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A RECORD number of people are stealing electricity, new figures revealed today, prompting fears that the cost-of-living crisis is pushing individuals into “increasingly desperate” situations.
Electricity theft, which can be carried out by tampering with wires or bypassing meters, can lead to injury and even death and is punishable by up to five years in prison.
The Home Office figure show that police forces across England and Wales received 3,600 reports of “dishonest use of electricity” in the year to March, up 13 per cent on 2020-21 and the most since comparable records began in 2012-13.
About 1,100 of these reports are from between January and March, almost double the number recorded in the same period of 2018-19 and 2019-20.
Tampering with meters can leave wires exposed, causing electric shocks, fires and explosions. Cases of the crime include stealing electricity from neighbours or people tampering with or bypassing their own meter to pay less for their energy.
The practice is estimated to cost energy companies at least £440 million a year, with these costs then passed on to customers, according to Stay Energy Safe, operated by the Crimestoppers charity.
However, campaign group National Energy Action (NEA) warned that the practice could be an indicator of increasing desperation among people struggling to pay energy bills as prices soar.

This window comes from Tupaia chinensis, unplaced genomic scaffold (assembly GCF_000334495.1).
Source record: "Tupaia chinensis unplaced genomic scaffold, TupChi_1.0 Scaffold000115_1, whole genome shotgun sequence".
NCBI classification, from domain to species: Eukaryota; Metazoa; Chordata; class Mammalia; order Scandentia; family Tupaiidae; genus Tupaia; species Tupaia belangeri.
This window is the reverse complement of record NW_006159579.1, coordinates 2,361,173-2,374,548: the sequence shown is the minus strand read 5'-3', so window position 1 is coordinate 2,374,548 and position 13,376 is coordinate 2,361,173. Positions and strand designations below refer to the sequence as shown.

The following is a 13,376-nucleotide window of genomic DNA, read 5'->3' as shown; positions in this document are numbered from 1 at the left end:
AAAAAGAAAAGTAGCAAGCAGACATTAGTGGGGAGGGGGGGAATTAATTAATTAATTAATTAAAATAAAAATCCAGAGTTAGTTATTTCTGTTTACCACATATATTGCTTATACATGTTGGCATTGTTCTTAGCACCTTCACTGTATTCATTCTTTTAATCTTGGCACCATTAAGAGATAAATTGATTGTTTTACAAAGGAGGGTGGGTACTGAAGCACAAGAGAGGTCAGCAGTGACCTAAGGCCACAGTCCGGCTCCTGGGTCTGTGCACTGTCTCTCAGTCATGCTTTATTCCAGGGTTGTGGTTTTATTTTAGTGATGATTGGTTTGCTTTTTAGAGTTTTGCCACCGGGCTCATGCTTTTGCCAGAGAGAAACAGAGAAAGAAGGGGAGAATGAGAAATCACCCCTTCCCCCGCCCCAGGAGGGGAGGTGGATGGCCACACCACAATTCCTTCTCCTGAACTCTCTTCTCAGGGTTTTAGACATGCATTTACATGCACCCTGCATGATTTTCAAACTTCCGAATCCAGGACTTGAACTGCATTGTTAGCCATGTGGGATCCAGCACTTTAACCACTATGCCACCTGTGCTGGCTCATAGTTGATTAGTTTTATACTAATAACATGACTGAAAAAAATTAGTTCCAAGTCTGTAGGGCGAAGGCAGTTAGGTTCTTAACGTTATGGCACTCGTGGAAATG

The group said it is also seeing struggling people using candles instead of lights to keep their energy costs down.
In response to the figures, NEA director of policy and advocacy Peter Smith said: “This is not only illegal but dangerous too and it’s horrifying if the crisis is forcing households to try this to keep the lights on.
“And this is happening now, before winter and the cold weather hits.”
Mr Smith said that more support is needed to help people struggling to pay their energy bills, which are now expected to hit £3,358 a year on average from October.
The government said it is providing £37 billion to help households with the cost of living.
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